Chinese-Russian Railway Incident

In 1929 the Chinese Nationalist Party, also known as the Kuomintang, made advancements into Soviet territory. They had just recently eliminated the Chinese Communist, while the Soviet Union had obtained ownership of the Chinese Eastern Railroad, “with the overthrow of the tsarist government and the October Revolution” (Siegelbaum). The Kuomintang sought to regain control of the railroad in the East. In May of 1929 the Chinese hit numerous positions along the railroad, attacking dozens of Russian officials and citizens.

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The Soviet Union openly condemned the attacks, but the Chinese continued their raids until they controlled the Eastern Railroad. Finally, the Soviets launched an return attack to retake the Railroad. They used superior airpower and tanks to regain control of the railroads. This event inspired “US Secretary of State Harold Stimson to invoke the Kellogg-Briand Pact (1928) to prevent war, the main result of which was a flurry of angry exchanges between Washington and Moscow. In 1933 the Soviet government initiated discussions with the Japanese for the sale of the no-longer profitable CER to the puppet state of Manchukuo” Siegelbaum.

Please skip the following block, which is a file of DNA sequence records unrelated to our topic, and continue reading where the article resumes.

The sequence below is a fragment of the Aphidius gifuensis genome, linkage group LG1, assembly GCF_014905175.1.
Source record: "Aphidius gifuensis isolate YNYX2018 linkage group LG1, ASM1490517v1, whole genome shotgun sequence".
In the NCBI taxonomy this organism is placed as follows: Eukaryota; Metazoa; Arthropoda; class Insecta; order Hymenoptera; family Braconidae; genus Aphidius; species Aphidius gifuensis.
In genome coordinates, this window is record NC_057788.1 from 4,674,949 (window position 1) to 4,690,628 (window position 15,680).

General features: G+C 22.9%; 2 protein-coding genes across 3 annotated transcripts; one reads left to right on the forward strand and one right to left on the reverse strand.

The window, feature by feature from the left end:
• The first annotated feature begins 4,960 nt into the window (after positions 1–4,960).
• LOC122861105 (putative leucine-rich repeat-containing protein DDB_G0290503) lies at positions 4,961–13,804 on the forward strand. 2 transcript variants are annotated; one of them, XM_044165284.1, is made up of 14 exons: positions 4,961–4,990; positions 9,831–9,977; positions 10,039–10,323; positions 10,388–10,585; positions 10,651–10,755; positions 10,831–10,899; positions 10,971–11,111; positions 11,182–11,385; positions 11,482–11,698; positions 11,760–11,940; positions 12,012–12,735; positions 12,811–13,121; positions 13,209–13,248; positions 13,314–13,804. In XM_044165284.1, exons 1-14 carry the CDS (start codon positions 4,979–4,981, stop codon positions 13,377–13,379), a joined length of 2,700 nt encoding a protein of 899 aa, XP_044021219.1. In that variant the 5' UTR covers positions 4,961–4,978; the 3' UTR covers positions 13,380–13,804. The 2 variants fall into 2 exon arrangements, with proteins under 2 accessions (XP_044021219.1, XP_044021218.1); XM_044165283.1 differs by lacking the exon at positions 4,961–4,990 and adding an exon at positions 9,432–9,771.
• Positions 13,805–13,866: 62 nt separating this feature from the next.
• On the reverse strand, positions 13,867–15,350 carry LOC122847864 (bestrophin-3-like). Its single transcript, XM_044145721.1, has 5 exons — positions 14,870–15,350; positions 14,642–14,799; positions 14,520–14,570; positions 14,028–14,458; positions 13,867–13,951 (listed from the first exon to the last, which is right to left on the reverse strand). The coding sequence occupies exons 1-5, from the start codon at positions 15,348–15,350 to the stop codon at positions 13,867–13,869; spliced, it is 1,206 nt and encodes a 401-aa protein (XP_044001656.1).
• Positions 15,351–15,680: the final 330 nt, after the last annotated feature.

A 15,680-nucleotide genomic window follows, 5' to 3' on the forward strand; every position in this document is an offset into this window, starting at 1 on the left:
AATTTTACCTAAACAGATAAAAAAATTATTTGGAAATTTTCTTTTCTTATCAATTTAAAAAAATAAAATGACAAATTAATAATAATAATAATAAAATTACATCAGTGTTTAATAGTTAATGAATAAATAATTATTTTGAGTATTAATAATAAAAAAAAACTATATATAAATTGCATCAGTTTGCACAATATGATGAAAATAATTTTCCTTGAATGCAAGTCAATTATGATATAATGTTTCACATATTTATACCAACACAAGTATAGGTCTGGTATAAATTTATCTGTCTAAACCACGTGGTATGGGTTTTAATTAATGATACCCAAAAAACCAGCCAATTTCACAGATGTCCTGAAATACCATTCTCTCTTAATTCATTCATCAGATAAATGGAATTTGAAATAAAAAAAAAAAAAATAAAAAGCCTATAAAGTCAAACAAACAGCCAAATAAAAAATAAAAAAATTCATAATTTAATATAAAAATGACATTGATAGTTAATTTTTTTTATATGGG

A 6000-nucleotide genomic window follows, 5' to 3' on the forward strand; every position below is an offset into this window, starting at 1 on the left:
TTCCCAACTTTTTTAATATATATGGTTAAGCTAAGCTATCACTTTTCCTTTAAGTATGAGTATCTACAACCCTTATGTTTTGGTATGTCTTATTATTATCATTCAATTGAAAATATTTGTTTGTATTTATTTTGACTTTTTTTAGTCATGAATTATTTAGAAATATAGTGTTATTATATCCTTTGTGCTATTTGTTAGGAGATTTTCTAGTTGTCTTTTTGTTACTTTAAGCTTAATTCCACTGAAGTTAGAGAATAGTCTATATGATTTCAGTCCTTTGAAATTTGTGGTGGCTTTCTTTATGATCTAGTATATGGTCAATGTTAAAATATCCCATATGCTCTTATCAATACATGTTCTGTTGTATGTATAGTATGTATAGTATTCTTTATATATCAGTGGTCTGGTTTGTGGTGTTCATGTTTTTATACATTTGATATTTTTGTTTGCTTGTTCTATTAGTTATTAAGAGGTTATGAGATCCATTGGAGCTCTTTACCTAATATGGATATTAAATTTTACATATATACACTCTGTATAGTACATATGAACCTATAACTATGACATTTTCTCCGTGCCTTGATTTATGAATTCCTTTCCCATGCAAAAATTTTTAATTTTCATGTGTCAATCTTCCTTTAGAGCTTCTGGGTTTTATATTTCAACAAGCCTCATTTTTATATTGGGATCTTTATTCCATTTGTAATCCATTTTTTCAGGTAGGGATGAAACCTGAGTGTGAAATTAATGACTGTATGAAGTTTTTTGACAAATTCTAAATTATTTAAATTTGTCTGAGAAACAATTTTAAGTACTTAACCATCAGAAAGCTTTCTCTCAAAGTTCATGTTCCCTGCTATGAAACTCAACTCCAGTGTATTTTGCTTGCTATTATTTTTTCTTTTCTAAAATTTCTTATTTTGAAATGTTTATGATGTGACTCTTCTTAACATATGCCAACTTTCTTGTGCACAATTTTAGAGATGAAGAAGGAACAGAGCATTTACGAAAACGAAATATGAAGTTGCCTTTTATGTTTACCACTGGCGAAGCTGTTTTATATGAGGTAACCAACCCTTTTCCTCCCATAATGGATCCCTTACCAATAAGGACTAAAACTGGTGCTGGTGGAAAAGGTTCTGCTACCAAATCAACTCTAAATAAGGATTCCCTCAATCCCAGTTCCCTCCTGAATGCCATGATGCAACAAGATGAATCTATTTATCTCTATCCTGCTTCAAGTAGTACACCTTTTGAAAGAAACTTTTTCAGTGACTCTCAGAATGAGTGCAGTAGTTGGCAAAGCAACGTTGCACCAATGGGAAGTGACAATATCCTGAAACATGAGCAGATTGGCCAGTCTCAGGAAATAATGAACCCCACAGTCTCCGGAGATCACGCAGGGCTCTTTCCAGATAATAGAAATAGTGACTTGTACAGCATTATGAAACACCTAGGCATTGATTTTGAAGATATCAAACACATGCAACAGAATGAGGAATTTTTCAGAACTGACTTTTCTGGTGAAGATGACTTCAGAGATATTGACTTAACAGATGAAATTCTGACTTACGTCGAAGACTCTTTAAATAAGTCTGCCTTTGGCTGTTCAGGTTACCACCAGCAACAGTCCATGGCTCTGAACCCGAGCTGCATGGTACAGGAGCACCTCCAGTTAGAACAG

6 thoughts on “Chinese-Russian Railway Incident

  1. Despite their efforts, these Chinese could not stand up to the technological advancement of the Soviets. Unfortunately for them, their sacrifices meant nothing in the end, and the territory ended up with another party even after the Soviets gave it up (after defeating the Chinese for it).

  2. This is a well written and to the point post that brought to light the Chinese Russian Railway incident of 1929. I previously had no knowledge of the incident, but can see how important maintaining control of the railway was for the Soviets, especially in such times of transformation.

  3. I really enjoyed reading about your topic. I had never heard of this incident before, so it was really eye-opening. Controlling the railway must have been very important to the Soviets and, in the end, the Chinese were no match for the technological advancement of the Russians. Your post was very informative.

  4. I really enjoyed reading the posts about this conflict, which I knew nothing about before this week. You did a great job of explaining the motives and what happened.

  5. this was a very odd situation especially with all the back and forth. it seems like the Soviets weren’t too worried about stopping the Chinese when they were taking back the railway, but once they had taken it over the Soviets jumped right in and destroyed them. I also thought it was interesting that the U.S. jumped in to keep the peace.

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